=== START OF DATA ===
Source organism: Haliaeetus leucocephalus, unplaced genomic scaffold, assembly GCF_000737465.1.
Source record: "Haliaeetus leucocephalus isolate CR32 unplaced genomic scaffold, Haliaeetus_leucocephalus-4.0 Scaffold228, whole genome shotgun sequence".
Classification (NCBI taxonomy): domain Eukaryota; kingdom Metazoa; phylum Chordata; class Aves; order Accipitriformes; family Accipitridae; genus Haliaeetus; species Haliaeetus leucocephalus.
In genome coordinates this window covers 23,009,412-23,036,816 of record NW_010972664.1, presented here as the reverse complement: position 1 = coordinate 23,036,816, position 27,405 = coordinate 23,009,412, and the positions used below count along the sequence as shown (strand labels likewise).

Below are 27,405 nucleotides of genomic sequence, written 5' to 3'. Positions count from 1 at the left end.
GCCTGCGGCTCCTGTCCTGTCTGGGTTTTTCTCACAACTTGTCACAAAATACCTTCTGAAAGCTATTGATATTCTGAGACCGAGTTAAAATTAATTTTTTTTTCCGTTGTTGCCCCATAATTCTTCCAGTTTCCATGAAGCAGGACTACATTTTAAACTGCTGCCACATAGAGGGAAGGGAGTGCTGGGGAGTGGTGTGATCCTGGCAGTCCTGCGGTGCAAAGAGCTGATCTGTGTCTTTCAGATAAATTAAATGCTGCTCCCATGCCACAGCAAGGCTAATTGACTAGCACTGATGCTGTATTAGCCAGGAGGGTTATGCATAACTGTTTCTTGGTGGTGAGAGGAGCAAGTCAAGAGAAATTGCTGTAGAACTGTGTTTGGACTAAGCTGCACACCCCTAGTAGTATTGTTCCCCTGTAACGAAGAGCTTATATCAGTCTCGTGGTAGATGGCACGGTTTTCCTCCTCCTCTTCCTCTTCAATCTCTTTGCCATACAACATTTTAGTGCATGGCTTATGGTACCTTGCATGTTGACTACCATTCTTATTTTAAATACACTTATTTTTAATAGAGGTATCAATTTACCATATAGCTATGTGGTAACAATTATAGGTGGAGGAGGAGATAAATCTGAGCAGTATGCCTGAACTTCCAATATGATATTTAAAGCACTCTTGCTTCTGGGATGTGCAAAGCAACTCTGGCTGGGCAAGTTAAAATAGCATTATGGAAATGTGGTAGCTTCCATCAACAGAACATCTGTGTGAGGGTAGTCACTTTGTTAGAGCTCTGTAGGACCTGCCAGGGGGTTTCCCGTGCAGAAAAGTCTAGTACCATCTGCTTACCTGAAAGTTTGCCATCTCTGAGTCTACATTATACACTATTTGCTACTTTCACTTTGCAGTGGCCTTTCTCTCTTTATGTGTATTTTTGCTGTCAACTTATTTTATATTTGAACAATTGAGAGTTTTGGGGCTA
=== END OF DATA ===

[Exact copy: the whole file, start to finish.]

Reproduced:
Source organism: Haliaeetus leucocephalus, unplaced genomic scaffold, assembly GCF_000737465.1.
Source record: "Haliaeetus leucocephalus isolate CR32 unplaced genomic scaffold, Haliaeetus_leucocephalus-4.0 Scaffold228, whole genome shotgun sequence".
Classification (NCBI taxonomy): domain Eukaryota; kingdom Metazoa; phylum Chordata; class Aves; order Accipitriformes; family Accipitridae; genus Haliaeetus; species Haliaeetus leucocephalus.
In genome coordinates this window covers 23,009,412-23,036,816 of record NW_010972664.1, presented here as the reverse complement: position 1 = coordinate 23,036,816, position 27,405 = coordinate 23,009,412, and the positions used below count along the sequence as shown (strand labels likewise).

Below are 27,405 nucleotides of genomic sequence, written 5' to 3'. Positions count from 1 at the left end.
GCCTGCGGCTCCTGTCCTGTCTGGGTTTTTCTCACAACTTGTCACAAAATACCTTCTGAAAGCTATTGATATTCTGAGACCGAGTTAAAATTAATTTTTTTTTCCGTTGTTGCCCCATAATTCTTCCAGTTTCCATGAAGCAGGACTACATTTTAAACTGCTGCCACATAGAGGGAAGGGAGTGCTGGGGAGTGGTGTGATCCTGGCAGTCCTGCGGTGCAAAGAGCTGATCTGTGTCTTTCAGATAAATTAAATGCTGCTCCCATGCCACAGCAAGGCTAATTGACTAGCACTGATGCTGTATTAGCCAGGAGGGTTATGCATAACTGTTTCTTGGTGGTGAGAGGAGCAAGTCAAGAGAAATTGCTGTAGAACTGTGTTTGGACTAAGCTGCACACCCCTAGTAGTATTGTTCCCCTGTAACGAAGAGCTTATATCAGTCTCGTGGTAGATGGCACGGTTTTCCTCCTCCTCTTCCTCTTCAATCTCTTTGCCATACAACATTTTAGTGCATGGCTTATGGTACCTTGCATGTTGACTACCATTCTTATTTTAAATACACTTATTTTTAATAGAGGTATCAATTTACCATATAGCTATGTGGTAACAATTATAGGTGGAGGAGGAGATAAATCTGAGCAGTATGCCTGAACTTCCAATATGATATTTAAAGCACTCTTGCTTCTGGGATGTGCAAAGCAACTCTGGCTGGGCAAGTTAAAATAGCATTATGGAAATGTGGTAGCTTCCATCAACAGAACATCTGTGTGAGGGTAGTCACTTTGTTAGAGCTCTGTAGGACCTGCCAGGGGGTTTCCCGTGCAGAAAAGTCTAGTACCATCTGCTTACCTGAAAGTTTGCCATCTCTGAGTCTACATTATACACTATTTGCTACTTTCACTTTGCAGTGGCCTTTCTCTCTTTATGTGTATTTTTGCTGTCAACTTATTTTATATTTGAACAATTGAGAGTTTTGGGGCTA